Calanoid copepods are among Earth’s most abundant animals, and they play a key role in moving energy from the base of the food chain to higher consumers. Some copepods, such as Calanus finmarchicus, can undergo a dormant period (diapause) during their juvenile development. It is not well understood how copepods “decide” whether to undergo diapause, or when to enter or exit diapause.
Metabolic adaptations of Antarctic Copepods: In December 2019, I will be boarding the ARSV Laurence M. Gould in Punta Arenas, Chile for a 6-week cruise along the West Antarctic Peninsula. Antarctic copepods have developed particular feeding and behavioral strategies to survive in their very seasonal environment, it is not known how each of these species will respond to environmental change. The overall goal of this project is to examine and compare these adaptations across species and to understand how each species responds to short-term changes in food availability. The project contains three main objectives: the first objective is to compare the sets of genes across species, especially looking at genes related to storage of energy from food. The second objective is to measure and compare the responses of copepods to changes in food availability. The third objective is to determine how variation across the western Antarctic Pensinsula habitat affects the feeding condition of the copepods. This field work will be conducted through a collaboration with an existing sampling program (the Palmer Long-Term Ecological Research Regional Grid). See also my recent blog post about this project (and look forward to more soon!). Due to limited bandwidth, I’m not sure that I’ll be able to update my blog from Antarctica, but I promise to share pictures and stories shortly after I return. This project is funded by the Office of Polar Programs at NSF.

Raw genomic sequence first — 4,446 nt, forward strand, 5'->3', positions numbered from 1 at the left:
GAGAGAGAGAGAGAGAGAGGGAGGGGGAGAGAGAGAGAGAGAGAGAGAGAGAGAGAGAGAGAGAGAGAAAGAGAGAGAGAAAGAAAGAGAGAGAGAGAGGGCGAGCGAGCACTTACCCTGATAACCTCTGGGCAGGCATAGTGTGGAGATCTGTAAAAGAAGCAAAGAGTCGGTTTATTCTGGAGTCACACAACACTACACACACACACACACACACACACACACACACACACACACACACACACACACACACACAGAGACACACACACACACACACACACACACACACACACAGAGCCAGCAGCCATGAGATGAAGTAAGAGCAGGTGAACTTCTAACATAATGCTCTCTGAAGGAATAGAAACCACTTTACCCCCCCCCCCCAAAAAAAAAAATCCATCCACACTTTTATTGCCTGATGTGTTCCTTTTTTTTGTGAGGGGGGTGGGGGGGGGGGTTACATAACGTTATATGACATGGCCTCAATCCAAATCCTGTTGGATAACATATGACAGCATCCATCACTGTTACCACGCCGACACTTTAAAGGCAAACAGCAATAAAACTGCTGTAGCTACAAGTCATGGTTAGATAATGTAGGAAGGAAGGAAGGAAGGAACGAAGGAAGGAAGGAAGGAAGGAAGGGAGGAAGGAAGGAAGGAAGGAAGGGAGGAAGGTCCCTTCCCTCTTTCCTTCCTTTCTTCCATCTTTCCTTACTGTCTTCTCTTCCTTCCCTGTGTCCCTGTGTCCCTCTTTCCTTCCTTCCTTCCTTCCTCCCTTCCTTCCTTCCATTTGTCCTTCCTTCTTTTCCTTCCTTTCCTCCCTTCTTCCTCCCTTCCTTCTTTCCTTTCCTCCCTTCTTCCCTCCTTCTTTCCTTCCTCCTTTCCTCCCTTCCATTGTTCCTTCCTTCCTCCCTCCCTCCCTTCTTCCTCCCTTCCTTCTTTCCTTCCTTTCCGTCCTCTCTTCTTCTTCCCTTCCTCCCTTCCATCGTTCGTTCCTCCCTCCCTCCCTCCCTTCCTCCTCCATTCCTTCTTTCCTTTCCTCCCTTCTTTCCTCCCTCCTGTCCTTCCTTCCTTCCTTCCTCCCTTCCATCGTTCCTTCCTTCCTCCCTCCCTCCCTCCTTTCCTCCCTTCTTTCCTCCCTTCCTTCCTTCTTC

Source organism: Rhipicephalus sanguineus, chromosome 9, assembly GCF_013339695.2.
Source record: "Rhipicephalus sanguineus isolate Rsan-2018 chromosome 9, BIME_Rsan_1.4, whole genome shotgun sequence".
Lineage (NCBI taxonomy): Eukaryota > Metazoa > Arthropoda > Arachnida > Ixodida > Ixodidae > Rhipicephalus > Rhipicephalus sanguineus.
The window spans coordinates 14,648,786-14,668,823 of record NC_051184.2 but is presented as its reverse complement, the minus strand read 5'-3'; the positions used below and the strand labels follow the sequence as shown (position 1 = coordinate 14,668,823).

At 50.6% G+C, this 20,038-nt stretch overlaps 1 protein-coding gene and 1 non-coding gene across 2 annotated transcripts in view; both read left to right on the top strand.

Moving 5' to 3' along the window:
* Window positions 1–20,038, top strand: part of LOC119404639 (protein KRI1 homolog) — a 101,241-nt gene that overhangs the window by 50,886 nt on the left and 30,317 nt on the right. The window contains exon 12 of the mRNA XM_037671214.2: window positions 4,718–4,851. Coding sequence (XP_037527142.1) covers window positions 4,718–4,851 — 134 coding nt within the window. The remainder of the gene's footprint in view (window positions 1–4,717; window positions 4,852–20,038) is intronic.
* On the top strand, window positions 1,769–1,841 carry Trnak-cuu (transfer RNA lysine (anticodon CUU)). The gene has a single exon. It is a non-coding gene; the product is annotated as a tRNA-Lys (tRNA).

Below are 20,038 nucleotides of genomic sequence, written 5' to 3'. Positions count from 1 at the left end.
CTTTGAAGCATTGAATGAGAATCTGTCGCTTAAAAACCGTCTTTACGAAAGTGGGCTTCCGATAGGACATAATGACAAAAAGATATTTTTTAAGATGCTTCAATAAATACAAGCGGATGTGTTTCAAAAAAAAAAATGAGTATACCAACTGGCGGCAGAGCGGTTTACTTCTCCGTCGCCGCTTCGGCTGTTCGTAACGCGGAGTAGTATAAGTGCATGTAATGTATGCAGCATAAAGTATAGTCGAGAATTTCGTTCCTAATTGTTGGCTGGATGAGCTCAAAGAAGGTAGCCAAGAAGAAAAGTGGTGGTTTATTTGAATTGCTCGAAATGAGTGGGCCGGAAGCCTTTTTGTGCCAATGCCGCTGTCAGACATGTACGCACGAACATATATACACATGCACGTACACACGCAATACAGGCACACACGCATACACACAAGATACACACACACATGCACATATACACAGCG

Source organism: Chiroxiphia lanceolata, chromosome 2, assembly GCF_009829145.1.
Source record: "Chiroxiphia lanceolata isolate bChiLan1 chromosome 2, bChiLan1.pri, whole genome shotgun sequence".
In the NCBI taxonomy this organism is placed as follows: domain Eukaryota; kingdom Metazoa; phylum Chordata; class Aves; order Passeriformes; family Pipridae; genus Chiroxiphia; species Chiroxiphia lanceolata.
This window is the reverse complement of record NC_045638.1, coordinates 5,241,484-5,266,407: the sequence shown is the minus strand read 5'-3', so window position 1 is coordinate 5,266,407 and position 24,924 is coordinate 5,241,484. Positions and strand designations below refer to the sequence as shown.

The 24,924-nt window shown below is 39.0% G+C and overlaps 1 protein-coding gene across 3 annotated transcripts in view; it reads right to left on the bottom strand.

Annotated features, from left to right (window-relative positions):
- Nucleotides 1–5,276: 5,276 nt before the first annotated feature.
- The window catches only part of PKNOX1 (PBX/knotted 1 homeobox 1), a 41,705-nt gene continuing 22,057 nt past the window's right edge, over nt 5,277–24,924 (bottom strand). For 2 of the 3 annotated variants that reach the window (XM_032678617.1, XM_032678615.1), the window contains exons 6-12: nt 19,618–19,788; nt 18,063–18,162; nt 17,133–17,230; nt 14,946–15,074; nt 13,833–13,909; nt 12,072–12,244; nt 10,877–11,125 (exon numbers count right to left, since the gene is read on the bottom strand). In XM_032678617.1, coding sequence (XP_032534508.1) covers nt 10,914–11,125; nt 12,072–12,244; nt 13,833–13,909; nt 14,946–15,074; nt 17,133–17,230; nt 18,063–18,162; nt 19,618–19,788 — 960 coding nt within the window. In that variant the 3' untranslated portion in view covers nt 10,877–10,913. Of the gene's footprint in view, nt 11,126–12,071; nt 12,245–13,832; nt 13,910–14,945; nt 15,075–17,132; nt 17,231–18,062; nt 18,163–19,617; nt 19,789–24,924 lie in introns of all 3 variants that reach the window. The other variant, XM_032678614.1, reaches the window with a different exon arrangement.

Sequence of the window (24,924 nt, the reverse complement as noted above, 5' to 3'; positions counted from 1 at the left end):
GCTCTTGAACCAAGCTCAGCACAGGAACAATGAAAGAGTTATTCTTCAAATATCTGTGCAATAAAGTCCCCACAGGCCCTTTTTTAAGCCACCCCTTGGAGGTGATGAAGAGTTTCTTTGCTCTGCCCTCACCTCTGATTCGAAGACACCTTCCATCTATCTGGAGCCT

Circadian metabolic rhythms in migratory zooplankton: We are also starting a new project, led by Dr. Amy Maas at BIOS that focuses primarily on the migratory copepod Pleuromamma xiphias. We will use a suite of techniques (respirometry, proteomics, transcriptomics, enzyme activity assays) to study how the physiology of these animals changes over daily cycles and in relationship to diel vertical migration. As these small animals move into deeper water each day, they continue to respire, excrete, and sometimes they even die and may sink into deep waters. We know in general that metabolic rates vary over daily cycles, but it’s not clear how these cycles interact with the temperature changes and activity bursts that the copepods experience while migrating. Measuring these processes is important to understanding how migratory zooplankton contribute to the vertical movement of nutrients and carbon through the water column. The first fieldwork for this project will begin in Spring 2019. This project is funded by the Biological Oceanography Program at NSF.
Work in progress and recent(ish) results:
In 2015, I participated in a cruise in the Bering Sea aboard the NOAA Ship Oscar Dyson. I was sampling Calanus copepodids and conducting experiments to identify molecular and physiological signatures of food deprivation. This work was funded by the WHOI Access to the Sea Program. Link to a blog post describing this work.
We have compared transcriptome-wide gene expression patterns at two times during development in the fifth copepodid stage. We then conducted detailed qPCR-based expression profiling of a subset of the genes. We anchored these molecular measurements with observations of molt stage progress, oil sac volume and gonadal development. This project was funded by the Biological Oceanography Program at the National Science Foundation. (Tarrant, Baumgartner, et al. 2014. Frontiers in Zoology).